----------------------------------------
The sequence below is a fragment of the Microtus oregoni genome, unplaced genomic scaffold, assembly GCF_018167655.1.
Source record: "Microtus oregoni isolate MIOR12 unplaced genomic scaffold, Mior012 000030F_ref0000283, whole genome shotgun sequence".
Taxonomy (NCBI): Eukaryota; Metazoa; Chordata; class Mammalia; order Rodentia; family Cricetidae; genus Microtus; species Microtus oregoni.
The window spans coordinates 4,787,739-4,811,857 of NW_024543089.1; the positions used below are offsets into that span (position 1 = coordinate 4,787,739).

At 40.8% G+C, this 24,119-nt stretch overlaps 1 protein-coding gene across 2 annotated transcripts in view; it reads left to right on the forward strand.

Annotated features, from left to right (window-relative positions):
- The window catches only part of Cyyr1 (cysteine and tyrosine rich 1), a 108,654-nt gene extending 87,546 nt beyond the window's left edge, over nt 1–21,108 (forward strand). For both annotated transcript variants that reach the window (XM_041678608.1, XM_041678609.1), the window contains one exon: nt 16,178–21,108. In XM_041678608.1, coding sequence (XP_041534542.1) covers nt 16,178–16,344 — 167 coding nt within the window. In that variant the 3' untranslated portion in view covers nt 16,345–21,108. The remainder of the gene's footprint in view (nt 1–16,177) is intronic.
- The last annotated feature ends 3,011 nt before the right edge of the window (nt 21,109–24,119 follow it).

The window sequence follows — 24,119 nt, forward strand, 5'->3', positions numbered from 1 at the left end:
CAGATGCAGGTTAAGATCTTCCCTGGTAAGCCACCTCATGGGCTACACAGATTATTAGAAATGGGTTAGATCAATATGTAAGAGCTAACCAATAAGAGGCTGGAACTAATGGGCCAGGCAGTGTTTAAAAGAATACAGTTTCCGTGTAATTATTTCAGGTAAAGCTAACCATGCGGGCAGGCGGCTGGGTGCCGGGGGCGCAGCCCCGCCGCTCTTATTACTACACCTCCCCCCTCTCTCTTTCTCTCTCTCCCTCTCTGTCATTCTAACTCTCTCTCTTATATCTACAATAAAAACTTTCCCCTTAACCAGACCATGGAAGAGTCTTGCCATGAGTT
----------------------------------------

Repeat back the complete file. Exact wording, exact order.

The sequence below is a fragment of the Microtus oregoni genome, unplaced genomic scaffold, assembly GCF_018167655.1.
Source record: "Microtus oregoni isolate MIOR12 unplaced genomic scaffold, Mior012 000030F_ref0000283, whole genome shotgun sequence".
Taxonomy (NCBI): Eukaryota; Metazoa; Chordata; class Mammalia; order Rodentia; family Cricetidae; genus Microtus; species Microtus oregoni.
The window spans coordinates 4,787,739-4,811,857 of NW_024543089.1; the positions used below are offsets into that span (position 1 = coordinate 4,787,739).

At 40.8% G+C, this 24,119-nt stretch overlaps 1 protein-coding gene across 2 annotated transcripts in view; it reads left to right on the forward strand.

Annotated features, from left to right (window-relative positions):
- The window catches only part of Cyyr1 (cysteine and tyrosine rich 1), a 108,654-nt gene extending 87,546 nt beyond the window's left edge, over nt 1–21,108 (forward strand). For both annotated transcript variants that reach the window (XM_041678608.1, XM_041678609.1), the window contains one exon: nt 16,178–21,108. In XM_041678608.1, coding sequence (XP_041534542.1) covers nt 16,178–16,344 — 167 coding nt within the window. In that variant the 3' untranslated portion in view covers nt 16,345–21,108. The remainder of the gene's footprint in view (nt 1–16,177) is intronic.
- The last annotated feature ends 3,011 nt before the right edge of the window (nt 21,109–24,119 follow it).

The window sequence follows — 24,119 nt, forward strand, 5'->3', positions numbered from 1 at the left end:
CAGATGCAGGTTAAGATCTTCCCTGGTAAGCCACCTCATGGGCTACACAGATTATTAGAAATGGGTTAGATCAATATGTAAGAGCTAACCAATAAGAGGCTGGAACTAATGGGCCAGGCAGTGTTTAAAAGAATACAGTTTCCGTGTAATTATTTCAGGTAAAGCTAACCATGCGGGCAGGCGGCTGGGTGCCGGGGGCGCAGCCCCGCCGCTCTTATTACTACACCTCCCCCCTCTCTCTTTCTCTCTCTCCCTCTCTGTCATTCTAACTCTCTCTCTTATATCTACAATAAAAACTTTCCCCTTAACCAGACCATGGAAGAGTCTTGCCATGAGTT